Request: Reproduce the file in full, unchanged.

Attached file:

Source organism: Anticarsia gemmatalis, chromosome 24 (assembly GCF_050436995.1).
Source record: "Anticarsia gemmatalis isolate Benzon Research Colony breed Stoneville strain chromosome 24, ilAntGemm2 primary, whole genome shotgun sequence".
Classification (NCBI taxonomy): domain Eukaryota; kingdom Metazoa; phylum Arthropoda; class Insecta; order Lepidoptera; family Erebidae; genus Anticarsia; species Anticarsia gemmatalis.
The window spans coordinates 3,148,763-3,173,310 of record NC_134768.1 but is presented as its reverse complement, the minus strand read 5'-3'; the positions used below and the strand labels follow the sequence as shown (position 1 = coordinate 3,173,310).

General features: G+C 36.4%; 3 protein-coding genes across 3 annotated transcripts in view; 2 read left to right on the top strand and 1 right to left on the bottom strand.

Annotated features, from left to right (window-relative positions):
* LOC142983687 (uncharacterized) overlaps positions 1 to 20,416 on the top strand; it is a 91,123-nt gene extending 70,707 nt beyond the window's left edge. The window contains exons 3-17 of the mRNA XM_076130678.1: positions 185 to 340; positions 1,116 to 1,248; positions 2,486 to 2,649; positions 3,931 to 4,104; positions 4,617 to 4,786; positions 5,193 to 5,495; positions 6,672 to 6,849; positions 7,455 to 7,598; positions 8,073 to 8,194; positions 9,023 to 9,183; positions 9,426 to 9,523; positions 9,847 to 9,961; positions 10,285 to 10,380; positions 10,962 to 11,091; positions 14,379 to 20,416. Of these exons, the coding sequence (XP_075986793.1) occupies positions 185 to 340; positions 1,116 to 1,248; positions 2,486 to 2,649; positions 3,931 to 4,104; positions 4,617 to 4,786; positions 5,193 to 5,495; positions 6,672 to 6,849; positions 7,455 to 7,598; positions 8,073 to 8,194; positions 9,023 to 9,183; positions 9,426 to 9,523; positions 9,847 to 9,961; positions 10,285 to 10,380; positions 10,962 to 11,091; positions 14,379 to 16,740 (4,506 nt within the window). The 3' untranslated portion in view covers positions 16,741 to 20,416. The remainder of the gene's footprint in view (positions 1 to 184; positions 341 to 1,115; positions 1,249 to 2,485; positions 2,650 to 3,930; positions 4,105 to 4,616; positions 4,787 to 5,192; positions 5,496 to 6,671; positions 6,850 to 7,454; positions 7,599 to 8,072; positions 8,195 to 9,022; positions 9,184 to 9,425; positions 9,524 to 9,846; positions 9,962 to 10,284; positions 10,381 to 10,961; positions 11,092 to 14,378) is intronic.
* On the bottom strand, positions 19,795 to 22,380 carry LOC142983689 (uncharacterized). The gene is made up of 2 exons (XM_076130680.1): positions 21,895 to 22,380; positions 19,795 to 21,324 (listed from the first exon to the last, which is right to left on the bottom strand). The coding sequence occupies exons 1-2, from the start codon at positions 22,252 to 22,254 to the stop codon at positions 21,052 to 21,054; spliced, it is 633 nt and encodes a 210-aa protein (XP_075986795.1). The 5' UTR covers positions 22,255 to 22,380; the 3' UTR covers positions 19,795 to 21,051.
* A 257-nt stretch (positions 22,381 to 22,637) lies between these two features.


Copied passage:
Source organism: Anticarsia gemmatalis, chromosome 24 (assembly GCF_050436995.1).
Source record: "Anticarsia gemmatalis isolate Benzon Research Colony breed Stoneville strain chromosome 24, ilAntGemm2 primary, whole genome shotgun sequence".
Classification (NCBI taxonomy): domain Eukaryota; kingdom Metazoa; phylum Arthropoda; class Insecta; order Lepidoptera; family Erebidae; genus Anticarsia; species Anticarsia gemmatalis.
The window spans coordinates 3,148,763-3,173,310 of record NC_134768.1 but is presented as its reverse complement, the minus strand read 5'-3'; the positions used below and the strand labels follow the sequence as shown (position 1 = coordinate 3,173,310).

General features: G+C 36.4%; 3 protein-coding genes across 3 annotated transcripts in view; 2 read left to right on the top strand and 1 right to left on the bottom strand.

Annotated features, from left to right (window-relative positions):
* LOC142983687 (uncharacterized) overlaps positions 1 to 20,416 on the top strand; it is a 91,123-nt gene extending 70,707 nt beyond the window's left edge. The window contains exons 3-17 of the mRNA XM_076130678.1: positions 185 to 340; positions 1,116 to 1,248; positions 2,486 to 2,649; positions 3,931 to 4,104; positions 4,617 to 4,786; positions 5,193 to 5,495; positions 6,672 to 6,849; positions 7,455 to 7,598; positions 8,073 to 8,194; positions 9,023 to 9,183; positions 9,426 to 9,523; positions 9,847 to 9,961; positions 10,285 to 10,380; positions 10,962 to 11,091; positions 14,379 to 20,416. Of these exons, the coding sequence (XP_075986793.1) occupies positions 185 to 340; positions 1,116 to 1,248; positions 2,486 to 2,649; positions 3,931 to 4,104; positions 4,617 to 4,786; positions 5,193 to 5,495; positions 6,672 to 6,849; positions 7,455 to 7,598; positions 8,073 to 8,194; positions 9,023 to 9,183; positions 9,426 to 9,523; positions 9,847 to 9,961; positions 10,285 to 10,380; positions 10,962 to 11,091; positions 14,379 to 16,740 (4,506 nt within the window). The 3' untranslated portion in view covers positions 16,741 to 20,416. The remainder of the gene's footprint in view (positions 1 to 184; positions 341 to 1,115; positions 1,249 to 2,485; positions 2,650 to 3,930; positions 4,105 to 4,616; positions 4,787 to 5,192; positions 5,496 to 6,671; positions 6,850 to 7,454; positions 7,599 to 8,072; positions 8,195 to 9,022; positions 9,184 to 9,425; positions 9,524 to 9,846; positions 9,962 to 10,284; positions 10,381 to 10,961; positions 11,092 to 14,378) is intronic.
* On the bottom strand, positions 19,795 to 22,380 carry LOC142983689 (uncharacterized). The gene is made up of 2 exons (XM_076130680.1): positions 21,895 to 22,380; positions 19,795 to 21,324 (listed from the first exon to the last, which is right to left on the bottom strand). The coding sequence occupies exons 1-2, from the start codon at positions 22,252 to 22,254 to the stop codon at positions 21,052 to 21,054; spliced, it is 633 nt and encodes a 210-aa protein (XP_075986795.1). The 5' UTR covers positions 22,255 to 22,380; the 3' UTR covers positions 19,795 to 21,051.
* A 257-nt stretch (positions 22,381 to 22,637) lies between these two features.